WHYY’s FIRST State of Play: Delaware’s budget

Filed in National by on July 7, 2017

El Somnambulo lands on Gov. Carney and Acting Gov Swchartzkopf from the top rope.

El Som

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Jason330 is a deep cover double agent working for the GOP. Don't tell anybody.

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  1. jason330 says:

    El Som – There is so much truth being laid down in that clip. I hope WHYY keeps inviting you back.

  2. Tom Kline says:

    Yikes, no wonder the Delaware Dem party is in major trouble….

    Where’s the counter point?

  3. anonymous redux says:

    that photo is the best

  4. Jane says:

    So where exactly does McBride fall on your list of who is at fault for this budget? Did he play no role in the negotiations? It’s not as if he was able to keep his caucus in line – see numerous votes taken by Bob Marshall this year as proof to that end. From the way it’s described here, Schwartzkopf led negotiations with all the Republicans on his own. Where was the Senate Democrat leadership? Are you purposefully giving them a pass? Aren’t they just as responsible?

  5. jason330 says:

    I can’t speak to the Senate, but as for McBride, would you give a dog a steak and expect him not to eat it?

    Republicans always press for cuts over increasing revenue. Carney and the Acting Governor gave away the store prior to minute one of day one of the “negotiations”. Being upset with McBride for this execrable budget would be like being upset with a dog who ate a steak.

    Carney is either naive or stupid, but whichever it is the bottom line is that he doesn’t seem to understand how modern Republicans operate. That is unforgivable in 2017.

    The Acting Governor is neither naive or stupid. His got what he wanted out of this budget because his goals are the same as the people he was ostensibly “negotiating” with.

  6. Jane says:

    I see this entire budget debacle being entirely Carney’s fault. He put forth the shared sacrifice bullshit and then went up and down the state attempting to sell it to whomever would listen. I don’t see how the democratic leadership in the General Assembly had much choice but to carry the water for their Democratic Governor. He was the one who lent credibility to the idea that additional cuts could easily be identified and absorbed. Had he not cozied up to every republlican lawmaker at countless budget reset meetings preaching his shared sacrifice platitudes and nonsense, the republicans wouldn’t have had such a strong message in support of more cuts. From the outside looking in, it appears the Speaker and the Pro Tem were screwed the minute Carney started talking.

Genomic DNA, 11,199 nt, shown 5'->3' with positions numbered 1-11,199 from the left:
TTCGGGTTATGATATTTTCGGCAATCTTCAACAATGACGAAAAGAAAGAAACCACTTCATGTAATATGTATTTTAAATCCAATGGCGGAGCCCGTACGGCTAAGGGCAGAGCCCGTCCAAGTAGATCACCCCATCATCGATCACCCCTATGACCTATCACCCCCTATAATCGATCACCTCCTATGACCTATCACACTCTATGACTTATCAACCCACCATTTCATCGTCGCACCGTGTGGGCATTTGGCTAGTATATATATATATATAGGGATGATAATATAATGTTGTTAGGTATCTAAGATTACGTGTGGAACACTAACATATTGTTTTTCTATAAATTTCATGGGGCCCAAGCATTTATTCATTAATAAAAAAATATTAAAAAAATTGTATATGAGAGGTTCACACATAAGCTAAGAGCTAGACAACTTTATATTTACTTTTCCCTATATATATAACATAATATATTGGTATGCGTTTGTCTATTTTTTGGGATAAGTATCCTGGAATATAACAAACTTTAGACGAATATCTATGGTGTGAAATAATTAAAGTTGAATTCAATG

7. jason330 says:

    Screwed or elated? From all the high fives at the signing, I’d say Acting Governor Pete was elated. He got everything he wanted out of this budget.

    So yes – the blame falls on John Carney.

  8. El somnambulo says:

    Jane: Revenue bills originate in the House. So Pete determined which bills would NOT be run.

    Also, the House D’s in theory had the super majority needed to pass the tax increases.

    That’s why the focus on Schwarzkopf.

    However, Senate D leadership was an utter disaster. It is impossible to overstate what the losses of Blevins and Peterson meant.

  9. Jane says:

    I’m confused. Isn’t Schwartzkopf the lead sponsor on every other revenue bill (which I’m fully aware revenue bills must begin in the House) with the exception of the PIT bill? I can’t imagine that bodes well for his reelection, correct? Sure, I wish some other revenue ideas were included in this mix, but didn’t Carney express his opposition to those?

    I understand the disgust over repealing the estate tax, I’m disgusted by it myself, but if Republicans in the Senate refused to pass the corporate franchise tax increases without it, what other option was on the table? With a Governor preaching cuts and shared sacrifice, exactly what leverage did Democrats have at that point?